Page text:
Major universities could afford the $85 PCR tests, but small colleges didn’t have the resources for them. And the less expensive lab tests were reserved for the federal government.

“Finally, we reached a point where those supplies began to flow to state governments, those supplies began to be available commercially,” Amos said.

Meanwhile, the MEC’s West Virginia-based members were able to procure more affordable tests, knowing that athletics are a crucial piece to the missions of their institutions.

With all that support, the conference was able to set a return date And on Jan. 7, the condensed basketball season began.

“We created conference protocols, all of which operated within the umbrella of the NCAA guidelines,” Amos said. “Our programs have done really well in making the commitment that is required to consistently test negative so they can have teams continue to compete.”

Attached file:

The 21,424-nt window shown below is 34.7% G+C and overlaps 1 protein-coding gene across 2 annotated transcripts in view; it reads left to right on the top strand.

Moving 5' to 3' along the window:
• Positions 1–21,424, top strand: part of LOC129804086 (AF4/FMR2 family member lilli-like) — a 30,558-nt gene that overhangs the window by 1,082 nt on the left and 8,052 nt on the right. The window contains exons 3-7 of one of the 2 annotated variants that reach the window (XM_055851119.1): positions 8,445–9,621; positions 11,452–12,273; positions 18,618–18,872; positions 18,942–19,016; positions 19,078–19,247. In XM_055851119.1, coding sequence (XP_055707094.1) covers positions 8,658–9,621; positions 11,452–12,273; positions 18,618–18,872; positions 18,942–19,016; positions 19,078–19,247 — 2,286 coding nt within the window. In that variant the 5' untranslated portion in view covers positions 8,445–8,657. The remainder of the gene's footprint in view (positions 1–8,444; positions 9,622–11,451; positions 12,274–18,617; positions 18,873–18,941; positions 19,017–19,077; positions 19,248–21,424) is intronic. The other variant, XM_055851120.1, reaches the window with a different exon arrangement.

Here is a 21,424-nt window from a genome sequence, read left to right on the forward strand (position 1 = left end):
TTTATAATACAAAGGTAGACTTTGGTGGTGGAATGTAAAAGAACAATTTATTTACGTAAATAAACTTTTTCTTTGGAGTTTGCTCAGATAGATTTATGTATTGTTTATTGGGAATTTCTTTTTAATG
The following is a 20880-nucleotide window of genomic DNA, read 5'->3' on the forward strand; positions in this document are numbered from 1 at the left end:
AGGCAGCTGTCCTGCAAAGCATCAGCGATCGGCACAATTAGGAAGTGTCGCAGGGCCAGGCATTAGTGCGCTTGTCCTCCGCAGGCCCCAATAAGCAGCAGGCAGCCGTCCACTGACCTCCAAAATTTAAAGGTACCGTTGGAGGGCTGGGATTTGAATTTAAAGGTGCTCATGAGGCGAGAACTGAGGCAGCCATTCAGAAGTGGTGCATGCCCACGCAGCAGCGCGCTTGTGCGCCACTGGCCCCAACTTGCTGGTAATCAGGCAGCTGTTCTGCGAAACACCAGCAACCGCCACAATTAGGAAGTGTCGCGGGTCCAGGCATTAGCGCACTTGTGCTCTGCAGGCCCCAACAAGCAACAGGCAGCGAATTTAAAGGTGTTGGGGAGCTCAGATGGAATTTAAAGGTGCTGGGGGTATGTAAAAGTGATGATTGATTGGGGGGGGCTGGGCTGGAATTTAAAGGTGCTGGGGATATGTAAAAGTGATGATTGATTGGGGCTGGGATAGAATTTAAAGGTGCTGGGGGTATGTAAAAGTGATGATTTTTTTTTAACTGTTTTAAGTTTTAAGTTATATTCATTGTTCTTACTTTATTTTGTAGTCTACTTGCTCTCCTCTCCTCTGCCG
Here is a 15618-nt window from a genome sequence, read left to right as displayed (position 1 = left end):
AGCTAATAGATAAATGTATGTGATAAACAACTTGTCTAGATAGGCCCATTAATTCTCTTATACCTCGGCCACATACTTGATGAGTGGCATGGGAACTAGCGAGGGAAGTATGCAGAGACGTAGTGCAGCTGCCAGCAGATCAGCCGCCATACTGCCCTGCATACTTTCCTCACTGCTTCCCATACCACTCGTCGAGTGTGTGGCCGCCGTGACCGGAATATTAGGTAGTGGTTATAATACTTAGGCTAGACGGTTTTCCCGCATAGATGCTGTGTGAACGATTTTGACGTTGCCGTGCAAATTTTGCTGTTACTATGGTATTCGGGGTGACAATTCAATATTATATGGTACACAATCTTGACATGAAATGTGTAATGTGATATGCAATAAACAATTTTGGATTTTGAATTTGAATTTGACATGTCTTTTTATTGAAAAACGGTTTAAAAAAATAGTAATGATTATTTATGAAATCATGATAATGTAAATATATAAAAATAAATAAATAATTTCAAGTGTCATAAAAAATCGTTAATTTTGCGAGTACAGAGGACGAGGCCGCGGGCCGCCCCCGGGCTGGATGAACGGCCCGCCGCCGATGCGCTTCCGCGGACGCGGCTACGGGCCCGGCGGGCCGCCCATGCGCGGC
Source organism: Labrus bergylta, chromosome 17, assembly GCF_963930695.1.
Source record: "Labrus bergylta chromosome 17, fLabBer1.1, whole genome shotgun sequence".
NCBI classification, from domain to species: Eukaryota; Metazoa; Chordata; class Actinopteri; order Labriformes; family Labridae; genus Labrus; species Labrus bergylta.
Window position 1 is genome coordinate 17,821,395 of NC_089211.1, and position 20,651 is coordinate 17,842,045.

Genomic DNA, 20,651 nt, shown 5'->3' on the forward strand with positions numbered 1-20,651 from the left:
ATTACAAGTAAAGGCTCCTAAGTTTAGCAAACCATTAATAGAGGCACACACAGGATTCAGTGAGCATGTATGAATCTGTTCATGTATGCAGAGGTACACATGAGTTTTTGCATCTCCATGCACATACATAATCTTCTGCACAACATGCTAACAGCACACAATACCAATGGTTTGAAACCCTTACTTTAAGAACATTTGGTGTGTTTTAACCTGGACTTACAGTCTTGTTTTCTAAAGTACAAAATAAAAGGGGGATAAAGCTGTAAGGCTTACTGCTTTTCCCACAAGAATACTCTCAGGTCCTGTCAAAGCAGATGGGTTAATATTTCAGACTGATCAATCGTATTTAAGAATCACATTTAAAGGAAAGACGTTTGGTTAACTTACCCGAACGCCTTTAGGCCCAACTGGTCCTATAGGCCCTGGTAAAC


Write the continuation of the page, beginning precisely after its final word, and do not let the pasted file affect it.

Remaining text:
That allowed both men’s and women’s programs to play the overwhelming majority of their games. MEC women’s teams were able to play 97% (92 of 96) of their scheduled games, while the men played 94% (90 of 96) of their matchups.

Also, according to Amos, based on testing that was completed on March 4, all 16 of the quarterfinal teams are prepared to compete.

“It’s a tremendous job by our folks on campus. We got tremendous support by the state of West Virginia for our West Virginia institutions,” Amos said. “Our out-of-state institutions have received governmental support. They have the supplies they need. We wanted to provide our student athletes the opportunity to play in an appropriately safe fashion and I think we’re proving that’s exactly what’s occurring.”

Amos also serves as the MEC’s representative of the COVID-19 advisory panel. Every league has a representative to get biweekly updates from the NCAA.

According to Amos, NCAA Chief Medical Officer Dr. Brian Hainline stated in meetings that basketball likely would be the most difficult sport to keep on track with it being an indoor sport. The only players that aren’t allowed to wear masks are the five on each team that are on the court.

As successful as the MEC’s basketball seasons were, Amos is optimistic about the spring.